I have written long and often about my concerns over proposals to drastically increase the minimum wage, the confusion of the Living Wage campaign. However, I absolutely 100 per cent applaud George Osborne for his decision to set a rise of 20p an hour on the minimum wage from 1st October this year.
Stagnation was out of the question – cynics would say out of the question for an election win – but the country does need to know things are changing for confidence to grow. There is a need to enable wages to rise and for business to thrive.
The business community has done its best against the odds to respond to the Tory plea to lead the country out of recession. Contrary to Labour’s predictions, the private sector has picked up much of the public sector cut unemployed. As always, we need to take the lead now and show our belief that better times are here to stay.
This was not some madcap figure. Osborne got it right. Higher rises would have been totally untenable for businesses to find. Nor is the impact one that can be dismissed as inevitably more skilled labour will not appreciate being neglected and paid a figure nearer to one more junior so wage demands are likely to be more universal. It is a findable figure for most businesses, however, one that should not massively impact on numbers employed, as is the danger of some large and more immediate figure. Businesses have time to forecast and budget accordingly.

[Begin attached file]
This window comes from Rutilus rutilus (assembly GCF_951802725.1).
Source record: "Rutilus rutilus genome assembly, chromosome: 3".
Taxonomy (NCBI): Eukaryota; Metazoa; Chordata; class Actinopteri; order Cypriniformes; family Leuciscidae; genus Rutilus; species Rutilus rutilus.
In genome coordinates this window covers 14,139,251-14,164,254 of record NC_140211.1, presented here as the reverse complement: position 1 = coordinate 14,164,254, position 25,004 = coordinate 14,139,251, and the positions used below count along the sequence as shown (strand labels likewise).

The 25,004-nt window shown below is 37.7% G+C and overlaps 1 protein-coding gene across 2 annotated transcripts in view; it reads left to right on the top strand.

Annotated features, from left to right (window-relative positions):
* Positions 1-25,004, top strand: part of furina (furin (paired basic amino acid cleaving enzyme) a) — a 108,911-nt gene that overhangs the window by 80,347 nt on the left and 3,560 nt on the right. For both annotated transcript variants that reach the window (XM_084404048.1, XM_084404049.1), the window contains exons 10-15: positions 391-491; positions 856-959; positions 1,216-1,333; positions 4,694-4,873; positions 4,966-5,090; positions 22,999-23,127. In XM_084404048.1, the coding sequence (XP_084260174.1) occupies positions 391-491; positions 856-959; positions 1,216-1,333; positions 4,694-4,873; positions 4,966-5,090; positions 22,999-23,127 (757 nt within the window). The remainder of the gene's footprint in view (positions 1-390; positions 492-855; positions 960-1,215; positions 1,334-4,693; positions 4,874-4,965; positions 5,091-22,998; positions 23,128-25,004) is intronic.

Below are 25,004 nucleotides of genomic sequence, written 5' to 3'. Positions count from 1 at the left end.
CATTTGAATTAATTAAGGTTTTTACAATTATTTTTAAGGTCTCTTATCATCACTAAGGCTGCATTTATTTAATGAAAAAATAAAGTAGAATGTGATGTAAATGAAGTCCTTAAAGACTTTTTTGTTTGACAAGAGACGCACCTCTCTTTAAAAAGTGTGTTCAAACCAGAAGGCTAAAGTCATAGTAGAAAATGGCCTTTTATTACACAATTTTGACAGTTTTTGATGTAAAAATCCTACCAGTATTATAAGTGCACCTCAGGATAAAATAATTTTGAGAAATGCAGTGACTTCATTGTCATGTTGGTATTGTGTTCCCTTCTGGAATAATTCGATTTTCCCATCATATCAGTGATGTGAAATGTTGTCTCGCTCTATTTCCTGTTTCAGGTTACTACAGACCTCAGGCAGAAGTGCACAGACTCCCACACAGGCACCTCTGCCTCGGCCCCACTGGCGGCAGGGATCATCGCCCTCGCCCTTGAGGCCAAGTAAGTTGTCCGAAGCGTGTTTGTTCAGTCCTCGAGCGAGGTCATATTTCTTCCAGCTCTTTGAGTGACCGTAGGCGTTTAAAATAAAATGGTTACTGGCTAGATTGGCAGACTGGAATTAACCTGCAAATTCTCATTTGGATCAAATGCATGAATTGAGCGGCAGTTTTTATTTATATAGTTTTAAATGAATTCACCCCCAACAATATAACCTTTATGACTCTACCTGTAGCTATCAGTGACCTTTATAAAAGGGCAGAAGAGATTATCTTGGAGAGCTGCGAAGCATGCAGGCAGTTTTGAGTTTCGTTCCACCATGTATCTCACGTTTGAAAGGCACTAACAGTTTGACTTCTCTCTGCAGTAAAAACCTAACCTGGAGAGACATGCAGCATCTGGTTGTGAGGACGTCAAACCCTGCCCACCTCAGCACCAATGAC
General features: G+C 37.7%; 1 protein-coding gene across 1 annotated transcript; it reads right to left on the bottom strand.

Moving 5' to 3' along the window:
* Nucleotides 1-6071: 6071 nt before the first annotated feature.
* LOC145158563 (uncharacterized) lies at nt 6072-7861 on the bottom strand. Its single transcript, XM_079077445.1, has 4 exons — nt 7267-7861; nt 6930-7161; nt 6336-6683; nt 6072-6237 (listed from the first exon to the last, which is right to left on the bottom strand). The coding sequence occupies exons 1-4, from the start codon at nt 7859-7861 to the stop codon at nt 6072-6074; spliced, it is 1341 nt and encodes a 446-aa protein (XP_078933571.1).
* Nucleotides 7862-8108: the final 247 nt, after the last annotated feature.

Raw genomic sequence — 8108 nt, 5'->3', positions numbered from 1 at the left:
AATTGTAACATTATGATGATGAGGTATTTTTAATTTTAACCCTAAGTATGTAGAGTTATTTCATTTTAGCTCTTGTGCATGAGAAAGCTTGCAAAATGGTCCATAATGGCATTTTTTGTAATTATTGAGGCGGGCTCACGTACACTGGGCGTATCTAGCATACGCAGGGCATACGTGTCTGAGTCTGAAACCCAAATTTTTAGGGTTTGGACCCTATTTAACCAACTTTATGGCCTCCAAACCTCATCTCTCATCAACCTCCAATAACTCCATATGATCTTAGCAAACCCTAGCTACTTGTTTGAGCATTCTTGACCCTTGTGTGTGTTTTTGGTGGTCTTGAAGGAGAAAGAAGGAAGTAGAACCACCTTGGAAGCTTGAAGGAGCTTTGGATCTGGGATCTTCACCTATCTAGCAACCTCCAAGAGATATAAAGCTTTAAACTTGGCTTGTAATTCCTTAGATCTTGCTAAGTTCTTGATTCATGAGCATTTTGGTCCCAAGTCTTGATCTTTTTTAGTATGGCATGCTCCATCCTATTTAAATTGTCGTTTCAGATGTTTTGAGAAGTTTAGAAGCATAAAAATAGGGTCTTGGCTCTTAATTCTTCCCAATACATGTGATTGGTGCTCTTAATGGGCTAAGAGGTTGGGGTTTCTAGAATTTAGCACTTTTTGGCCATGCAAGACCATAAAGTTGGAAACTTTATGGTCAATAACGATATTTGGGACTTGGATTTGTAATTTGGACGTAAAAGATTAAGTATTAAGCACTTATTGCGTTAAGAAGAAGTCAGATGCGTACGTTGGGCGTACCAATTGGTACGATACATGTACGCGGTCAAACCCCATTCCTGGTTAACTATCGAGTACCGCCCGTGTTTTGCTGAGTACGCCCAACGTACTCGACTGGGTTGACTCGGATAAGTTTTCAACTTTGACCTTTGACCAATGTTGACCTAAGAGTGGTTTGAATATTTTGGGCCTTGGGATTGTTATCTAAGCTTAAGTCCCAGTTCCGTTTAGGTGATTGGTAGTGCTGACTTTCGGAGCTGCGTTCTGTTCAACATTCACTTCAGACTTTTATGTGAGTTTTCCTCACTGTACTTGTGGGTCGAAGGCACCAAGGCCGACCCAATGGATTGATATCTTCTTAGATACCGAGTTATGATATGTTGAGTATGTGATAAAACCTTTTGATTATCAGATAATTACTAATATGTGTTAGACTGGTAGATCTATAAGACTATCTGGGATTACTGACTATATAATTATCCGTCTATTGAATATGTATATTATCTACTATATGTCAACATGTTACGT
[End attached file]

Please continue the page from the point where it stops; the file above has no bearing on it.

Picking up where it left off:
Nor do I believe it will sky rocket inflation at that level. It will bring welcome extra money to the lowest paid who, according to the Office of Budget Responsibility, are already £900 better off than in 2010 due to the chancellor’s policies – as opposed to Labour. Because businesses have been set an attainable target, there will be no need for sudden mass increase of prices across the board. The government is also doing its bit – by upping the level of personal allowances; again, not by a huge amount, but it is all steps in the right direction.
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Osborne has actually followed a moderate approach that benefits all without destroying the hard paid for economic progress. No wonder Milliband doesn’t like it and is having to resort to cheap jibes that Osborne won’t be believed. Die hard us-and-them hating Labour followers believe a Tory chancellor on principle but for the moderate, facts, figures and extra money in the pocket at a price that all can afford is excellent news and totally credible.
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